My soul belongs to God, I know
I made that bargain long ago
He gave me hope, when hope was gone
He gave me strength to journey on.
When student revolution is in the offing, Valjean goes to their side because embracing justice as one born of grace is his new vocation. Because he has discovered that “to love another person is to see the face of God,” he joins his story to the story of the downtrodden:
Do you hear the people sing?
Singing a song of angry men?
It is the music of a people
Who will not be slaves again!
When the beating of your heart
Echoes the beating of the drums
There is a life about to start
When tomorrow comes!
By contrast, Javert speaks for all self-made men who believe in the infallibility of the economic order and of the law that sanctifies it. Who know they deserve their fortune, who are quick to judge, who are suspicious of mercy, who enforce the arrangements that keep people in their proper place. Javert experiences no need of grace and cannot accept it. When he hears oppressed workers singing, “At the end of the day you're another day older. And that's all you can say for the life of the poor;" when he cannot see how “the righteous hurry past and don’t hear the little ones crying;" when Fantine sings her show-stopper, “I dreamed that God would be forgiving,” Javert has heard it all before and it cannot penetrate his righteous certainty:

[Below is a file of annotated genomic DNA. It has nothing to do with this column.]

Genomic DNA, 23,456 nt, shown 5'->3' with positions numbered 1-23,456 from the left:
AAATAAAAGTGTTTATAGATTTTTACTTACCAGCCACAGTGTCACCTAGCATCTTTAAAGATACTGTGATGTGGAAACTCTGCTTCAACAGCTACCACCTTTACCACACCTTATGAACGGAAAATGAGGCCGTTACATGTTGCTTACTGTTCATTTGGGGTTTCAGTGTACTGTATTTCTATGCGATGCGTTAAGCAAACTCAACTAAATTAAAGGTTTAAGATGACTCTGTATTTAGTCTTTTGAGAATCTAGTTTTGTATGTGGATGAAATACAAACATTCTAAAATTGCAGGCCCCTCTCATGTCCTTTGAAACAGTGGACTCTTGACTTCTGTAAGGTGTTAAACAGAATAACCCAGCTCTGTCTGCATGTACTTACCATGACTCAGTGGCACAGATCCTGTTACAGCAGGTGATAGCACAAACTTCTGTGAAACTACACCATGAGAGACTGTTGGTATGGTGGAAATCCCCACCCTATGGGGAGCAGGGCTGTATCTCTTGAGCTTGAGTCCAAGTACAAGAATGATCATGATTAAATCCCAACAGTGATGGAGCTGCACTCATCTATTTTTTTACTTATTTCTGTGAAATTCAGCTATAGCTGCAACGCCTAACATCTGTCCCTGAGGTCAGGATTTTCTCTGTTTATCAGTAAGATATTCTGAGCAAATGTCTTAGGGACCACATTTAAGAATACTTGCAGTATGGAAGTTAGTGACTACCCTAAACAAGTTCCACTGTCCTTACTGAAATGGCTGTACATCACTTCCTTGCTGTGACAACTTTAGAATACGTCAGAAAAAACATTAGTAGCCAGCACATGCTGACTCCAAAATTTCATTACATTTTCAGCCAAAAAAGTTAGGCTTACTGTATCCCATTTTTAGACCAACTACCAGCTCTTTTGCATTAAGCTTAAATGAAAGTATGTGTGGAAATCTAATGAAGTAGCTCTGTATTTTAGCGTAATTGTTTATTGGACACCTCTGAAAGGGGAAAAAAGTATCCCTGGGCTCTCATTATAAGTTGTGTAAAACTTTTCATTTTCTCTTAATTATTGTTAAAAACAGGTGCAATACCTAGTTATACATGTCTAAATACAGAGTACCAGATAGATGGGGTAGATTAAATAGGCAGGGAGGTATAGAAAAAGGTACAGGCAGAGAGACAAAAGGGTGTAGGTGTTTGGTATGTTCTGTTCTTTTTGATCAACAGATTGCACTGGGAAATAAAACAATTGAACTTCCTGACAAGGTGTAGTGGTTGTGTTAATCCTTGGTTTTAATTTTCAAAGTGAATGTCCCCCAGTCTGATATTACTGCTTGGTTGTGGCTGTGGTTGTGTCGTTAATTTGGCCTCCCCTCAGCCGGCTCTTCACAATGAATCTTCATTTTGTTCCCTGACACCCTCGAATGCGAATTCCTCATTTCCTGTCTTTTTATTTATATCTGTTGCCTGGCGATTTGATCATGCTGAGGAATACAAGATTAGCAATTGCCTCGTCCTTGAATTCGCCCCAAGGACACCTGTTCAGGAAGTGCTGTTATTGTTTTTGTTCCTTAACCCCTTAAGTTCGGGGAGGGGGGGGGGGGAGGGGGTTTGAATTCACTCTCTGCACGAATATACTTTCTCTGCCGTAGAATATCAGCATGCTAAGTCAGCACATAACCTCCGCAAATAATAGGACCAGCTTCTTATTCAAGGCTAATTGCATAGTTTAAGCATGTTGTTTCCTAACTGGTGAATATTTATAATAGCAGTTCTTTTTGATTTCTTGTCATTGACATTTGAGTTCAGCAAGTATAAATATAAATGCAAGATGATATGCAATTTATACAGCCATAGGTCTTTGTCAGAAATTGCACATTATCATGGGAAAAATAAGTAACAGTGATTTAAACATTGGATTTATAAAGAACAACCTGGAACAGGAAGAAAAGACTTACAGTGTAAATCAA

I have heard such protestations
Every day for twenty years
Let's have no more explanations
Save your breath and save your tears
Honest work, just reward,
That's the way to please the Lord.
As the student revolution begins, Javert attempts to infiltrate it, and is discovered. The students intend to kill him as a traitor to their cause, but accept Valjean’s offer to see to his fate. When Valjean pretends to be executing Javert but in fact sets him free, when it is clear that this is not a quid pro quo on behalf of Valjean’s own freedom, Javert faces a crisis in his own self-understanding. He has devoted his life to an unjust order that denigrates the poor and congratulates the fortunate. He realizes that people with his commitments cannot change their views. He cannot understand or accept the grace Valjean offers, musing to himself, 'What sort of devil catches someone in a trap and then sets them free? Vengeance was Valjeans,' but he gave me back my life.'
Ultimately, Javert must reject grace, perhaps honorably if also pathetically, because he sees that it is incompatible with the worldview to which he has devoted his life. Damned if he will yield at the end of the chase. “I am the law and the Law is not mocked. I’ll spit his pity right back in his face. There is nothing on earth that we share. It is either Valjean or Javert.”
To accept mercy, to acknowledge need would be to admit that we all must live by grace and accept its dominion, and that Javert will not do. Grace would be hell, a betrayal of all he has stood for. It is too late to doubt his firm assumptions. Instead he escapes the world where grace is necessary.
Donald Heinz is professor of Religious Studies at California State University, Chico and a Lutheran minister.